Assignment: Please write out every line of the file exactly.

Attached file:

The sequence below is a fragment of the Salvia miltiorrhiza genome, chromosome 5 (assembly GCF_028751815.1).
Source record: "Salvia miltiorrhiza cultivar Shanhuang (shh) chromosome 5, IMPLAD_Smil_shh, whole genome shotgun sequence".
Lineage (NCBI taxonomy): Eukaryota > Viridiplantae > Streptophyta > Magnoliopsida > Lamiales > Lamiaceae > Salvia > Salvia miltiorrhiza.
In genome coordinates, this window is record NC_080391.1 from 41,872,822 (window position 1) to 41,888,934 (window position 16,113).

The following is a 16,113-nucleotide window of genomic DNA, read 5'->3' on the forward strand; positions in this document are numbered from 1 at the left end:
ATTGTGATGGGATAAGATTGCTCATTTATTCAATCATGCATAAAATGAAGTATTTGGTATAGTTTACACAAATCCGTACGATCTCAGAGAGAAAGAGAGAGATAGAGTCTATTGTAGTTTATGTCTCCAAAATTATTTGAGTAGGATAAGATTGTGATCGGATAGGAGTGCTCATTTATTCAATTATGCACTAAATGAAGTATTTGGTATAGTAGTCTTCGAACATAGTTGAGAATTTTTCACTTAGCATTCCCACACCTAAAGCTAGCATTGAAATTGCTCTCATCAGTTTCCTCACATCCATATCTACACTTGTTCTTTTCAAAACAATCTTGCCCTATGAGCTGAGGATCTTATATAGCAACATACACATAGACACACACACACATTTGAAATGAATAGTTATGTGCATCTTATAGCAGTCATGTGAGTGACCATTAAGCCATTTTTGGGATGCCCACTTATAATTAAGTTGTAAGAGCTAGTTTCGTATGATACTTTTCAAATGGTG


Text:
The sequence below is a fragment of the Salvia miltiorrhiza genome, chromosome 5 (assembly GCF_028751815.1).
Source record: "Salvia miltiorrhiza cultivar Shanhuang (shh) chromosome 5, IMPLAD_Smil_shh, whole genome shotgun sequence".
Lineage (NCBI taxonomy): Eukaryota > Viridiplantae > Streptophyta > Magnoliopsida > Lamiales > Lamiaceae > Salvia > Salvia miltiorrhiza.
In genome coordinates, this window is record NC_080391.1 from 41,872,822 (window position 1) to 41,888,934 (window position 16,113).

The following is a 16,113-nucleotide window of genomic DNA, read 5'->3' on the forward strand; positions in this document are numbered from 1 at the left end:
ATTGTGATGGGATAAGATTGCTCATTTATTCAATCATGCATAAAATGAAGTATTTGGTATAGTTTACACAAATCCGTACGATCTCAGAGAGAAAGAGAGAGATAGAGTCTATTGTAGTTTATGTCTCCAAAATTATTTGAGTAGGATAAGATTGTGATCGGATAGGAGTGCTCATTTATTCAATTATGCACTAAATGAAGTATTTGGTATAGTAGTCTTCGAACATAGTTGAGAATTTTTCACTTAGCATTCCCACACCTAAAGCTAGCATTGAAATTGCTCTCATCAGTTTCCTCACATCCATATCTACACTTGTTCTTTTCAAAACAATCTTGCCCTATGAGCTGAGGATCTTATATAGCAACATACACATAGACACACACACACATTTGAAATGAATAGTTATGTGCATCTTATAGCAGTCATGTGAGTGACCATTAAGCCATTTTTGGGATGCCCACTTATAATTAAGTTGTAAGAGCTAGTTTCGTATGATACTTTTCAAATGGTG